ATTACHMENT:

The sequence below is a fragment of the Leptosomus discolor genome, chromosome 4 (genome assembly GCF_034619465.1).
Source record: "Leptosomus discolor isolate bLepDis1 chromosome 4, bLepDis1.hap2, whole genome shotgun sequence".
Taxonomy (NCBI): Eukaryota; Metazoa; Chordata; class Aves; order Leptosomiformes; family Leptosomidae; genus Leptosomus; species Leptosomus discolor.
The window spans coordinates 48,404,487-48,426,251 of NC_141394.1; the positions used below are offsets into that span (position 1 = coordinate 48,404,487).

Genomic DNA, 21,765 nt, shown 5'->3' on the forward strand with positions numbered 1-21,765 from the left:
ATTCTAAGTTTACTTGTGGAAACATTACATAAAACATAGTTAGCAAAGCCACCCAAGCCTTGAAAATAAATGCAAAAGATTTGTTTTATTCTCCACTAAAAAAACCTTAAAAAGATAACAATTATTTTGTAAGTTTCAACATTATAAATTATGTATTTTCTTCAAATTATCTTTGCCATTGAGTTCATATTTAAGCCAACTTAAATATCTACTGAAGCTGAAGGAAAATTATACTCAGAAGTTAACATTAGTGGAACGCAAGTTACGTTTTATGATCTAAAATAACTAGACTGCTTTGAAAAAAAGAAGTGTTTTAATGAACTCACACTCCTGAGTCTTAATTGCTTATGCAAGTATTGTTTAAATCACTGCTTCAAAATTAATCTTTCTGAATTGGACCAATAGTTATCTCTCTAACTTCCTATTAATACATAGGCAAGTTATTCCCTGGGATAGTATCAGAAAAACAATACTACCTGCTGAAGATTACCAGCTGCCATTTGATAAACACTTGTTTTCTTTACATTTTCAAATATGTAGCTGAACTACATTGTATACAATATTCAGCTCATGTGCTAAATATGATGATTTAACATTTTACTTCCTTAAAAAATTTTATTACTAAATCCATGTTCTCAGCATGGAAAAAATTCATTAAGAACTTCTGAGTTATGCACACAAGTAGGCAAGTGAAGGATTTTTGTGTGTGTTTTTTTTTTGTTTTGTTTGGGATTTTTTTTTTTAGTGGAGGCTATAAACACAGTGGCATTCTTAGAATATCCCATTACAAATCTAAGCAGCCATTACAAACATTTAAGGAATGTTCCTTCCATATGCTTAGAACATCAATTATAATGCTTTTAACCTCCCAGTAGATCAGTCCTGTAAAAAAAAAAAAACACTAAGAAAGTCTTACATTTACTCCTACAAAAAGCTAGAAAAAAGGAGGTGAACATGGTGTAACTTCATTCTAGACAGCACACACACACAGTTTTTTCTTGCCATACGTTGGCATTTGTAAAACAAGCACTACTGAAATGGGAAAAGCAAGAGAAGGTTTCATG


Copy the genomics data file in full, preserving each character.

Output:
The sequence below is a fragment of the Leptosomus discolor genome, chromosome 4 (genome assembly GCF_034619465.1).
Source record: "Leptosomus discolor isolate bLepDis1 chromosome 4, bLepDis1.hap2, whole genome shotgun sequence".
Taxonomy (NCBI): Eukaryota; Metazoa; Chordata; class Aves; order Leptosomiformes; family Leptosomidae; genus Leptosomus; species Leptosomus discolor.
The window spans coordinates 48,404,487-48,426,251 of NC_141394.1; the positions used below are offsets into that span (position 1 = coordinate 48,404,487).

Genomic DNA, 21,765 nt, shown 5'->3' on the forward strand with positions numbered 1-21,765 from the left:
ATTCTAAGTTTACTTGTGGAAACATTACATAAAACATAGTTAGCAAAGCCACCCAAGCCTTGAAAATAAATGCAAAAGATTTGTTTTATTCTCCACTAAAAAAACCTTAAAAAGATAACAATTATTTTGTAAGTTTCAACATTATAAATTATGTATTTTCTTCAAATTATCTTTGCCATTGAGTTCATATTTAAGCCAACTTAAATATCTACTGAAGCTGAAGGAAAATTATACTCAGAAGTTAACATTAGTGGAACGCAAGTTACGTTTTATGATCTAAAATAACTAGACTGCTTTGAAAAAAAGAAGTGTTTTAATGAACTCACACTCCTGAGTCTTAATTGCTTATGCAAGTATTGTTTAAATCACTGCTTCAAAATTAATCTTTCTGAATTGGACCAATAGTTATCTCTCTAACTTCCTATTAATACATAGGCAAGTTATTCCCTGGGATAGTATCAGAAAAACAATACTACCTGCTGAAGATTACCAGCTGCCATTTGATAAACACTTGTTTTCTTTACATTTTCAAATATGTAGCTGAACTACATTGTATACAATATTCAGCTCATGTGCTAAATATGATGATTTAACATTTTACTTCCTTAAAAAATTTTATTACTAAATCCATGTTCTCAGCATGGAAAAAATTCATTAAGAACTTCTGAGTTATGCACACAAGTAGGCAAGTGAAGGATTTTTGTGTGTGTTTTTTTTTTGTTTTGTTTGGGATTTTTTTTTTTAGTGGAGGCTATAAACACAGTGGCATTCTTAGAATATCCCATTACAAATCTAAGCAGCCATTACAAACATTTAAGGAATGTTCCTTCCATATGCTTAGAACATCAATTATAATGCTTTTAACCTCCCAGTAGATCAGTCCTGTAAAAAAAAAAAAACACTAAGAAAGTCTTACATTTACTCCTACAAAAAGCTAGAAAAAAGGAGGTGAACATGGTGTAACTTCATTCTAGACAGCACACACACACAGTTTTTTCTTGCCATACGTTGGCATTTGTAAAACAAGCACTACTGAAATGGGAAAAGCAAGAGAAGGTTTCATG